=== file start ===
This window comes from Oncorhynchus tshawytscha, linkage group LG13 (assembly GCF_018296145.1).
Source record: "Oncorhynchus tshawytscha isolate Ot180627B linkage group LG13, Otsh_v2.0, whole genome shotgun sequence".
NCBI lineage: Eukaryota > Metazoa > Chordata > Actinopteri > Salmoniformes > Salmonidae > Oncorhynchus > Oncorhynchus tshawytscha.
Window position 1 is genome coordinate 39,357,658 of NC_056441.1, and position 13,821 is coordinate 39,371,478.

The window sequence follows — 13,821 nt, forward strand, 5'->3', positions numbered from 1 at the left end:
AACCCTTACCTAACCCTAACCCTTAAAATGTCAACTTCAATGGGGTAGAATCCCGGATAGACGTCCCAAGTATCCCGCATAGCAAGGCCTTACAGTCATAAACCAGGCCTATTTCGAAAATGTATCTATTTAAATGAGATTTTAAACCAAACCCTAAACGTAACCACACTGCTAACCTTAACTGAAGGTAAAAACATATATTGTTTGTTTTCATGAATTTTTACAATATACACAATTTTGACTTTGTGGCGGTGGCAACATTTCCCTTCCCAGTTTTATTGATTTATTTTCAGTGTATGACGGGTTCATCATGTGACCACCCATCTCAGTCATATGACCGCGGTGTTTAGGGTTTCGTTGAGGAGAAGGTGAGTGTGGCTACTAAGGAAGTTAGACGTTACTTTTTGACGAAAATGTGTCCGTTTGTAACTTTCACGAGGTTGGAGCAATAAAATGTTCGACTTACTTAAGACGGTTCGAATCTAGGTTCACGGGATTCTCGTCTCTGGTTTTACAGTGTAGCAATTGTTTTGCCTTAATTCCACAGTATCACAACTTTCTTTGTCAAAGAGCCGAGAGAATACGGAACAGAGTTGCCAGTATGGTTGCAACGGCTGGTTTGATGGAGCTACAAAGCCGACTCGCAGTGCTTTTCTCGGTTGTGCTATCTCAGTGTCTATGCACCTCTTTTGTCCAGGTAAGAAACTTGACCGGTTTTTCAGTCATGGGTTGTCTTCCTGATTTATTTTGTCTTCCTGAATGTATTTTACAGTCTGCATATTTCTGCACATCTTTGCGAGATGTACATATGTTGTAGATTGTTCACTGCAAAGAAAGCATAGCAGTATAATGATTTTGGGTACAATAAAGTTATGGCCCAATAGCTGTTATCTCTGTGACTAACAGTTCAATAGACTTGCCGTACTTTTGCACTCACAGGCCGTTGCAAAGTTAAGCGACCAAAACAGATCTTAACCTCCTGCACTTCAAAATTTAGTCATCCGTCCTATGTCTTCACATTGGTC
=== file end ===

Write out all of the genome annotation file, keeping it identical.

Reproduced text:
This window comes from Oncorhynchus tshawytscha, linkage group LG13 (assembly GCF_018296145.1).
Source record: "Oncorhynchus tshawytscha isolate Ot180627B linkage group LG13, Otsh_v2.0, whole genome shotgun sequence".
NCBI lineage: Eukaryota > Metazoa > Chordata > Actinopteri > Salmoniformes > Salmonidae > Oncorhynchus > Oncorhynchus tshawytscha.
Window position 1 is genome coordinate 39,357,658 of NC_056441.1, and position 13,821 is coordinate 39,371,478.

The window sequence follows — 13,821 nt, forward strand, 5'->3', positions numbered from 1 at the left end:
AACCCTTACCTAACCCTAACCCTTAAAATGTCAACTTCAATGGGGTAGAATCCCGGATAGACGTCCCAAGTATCCCGCATAGCAAGGCCTTACAGTCATAAACCAGGCCTATTTCGAAAATGTATCTATTTAAATGAGATTTTAAACCAAACCCTAAACGTAACCACACTGCTAACCTTAACTGAAGGTAAAAACATATATTGTTTGTTTTCATGAATTTTTACAATATACACAATTTTGACTTTGTGGCGGTGGCAACATTTCCCTTCCCAGTTTTATTGATTTATTTTCAGTGTATGACGGGTTCATCATGTGACCACCCATCTCAGTCATATGACCGCGGTGTTTAGGGTTTCGTTGAGGAGAAGGTGAGTGTGGCTACTAAGGAAGTTAGACGTTACTTTTTGACGAAAATGTGTCCGTTTGTAACTTTCACGAGGTTGGAGCAATAAAATGTTCGACTTACTTAAGACGGTTCGAATCTAGGTTCACGGGATTCTCGTCTCTGGTTTTACAGTGTAGCAATTGTTTTGCCTTAATTCCACAGTATCACAACTTTCTTTGTCAAAGAGCCGAGAGAATACGGAACAGAGTTGCCAGTATGGTTGCAACGGCTGGTTTGATGGAGCTACAAAGCCGACTCGCAGTGCTTTTCTCGGTTGTGCTATCTCAGTGTCTATGCACCTCTTTTGTCCAGGTAAGAAACTTGACCGGTTTTTCAGTCATGGGTTGTCTTCCTGATTTATTTTGTCTTCCTGAATGTATTTTACAGTCTGCATATTTCTGCACATCTTTGCGAGATGTACATATGTTGTAGATTGTTCACTGCAAAGAAAGCATAGCAGTATAATGATTTTGGGTACAATAAAGTTATGGCCCAATAGCTGTTATCTCTGTGACTAACAGTTCAATAGACTTGCCGTACTTTTGCACTCACAGGCCGTTGCAAAGTTAAGCGACCAAAACAGATCTTAACCTCCTGCACTTCAAAATTTAGTCATCCGTCCTATGTCTTCACATTGGTC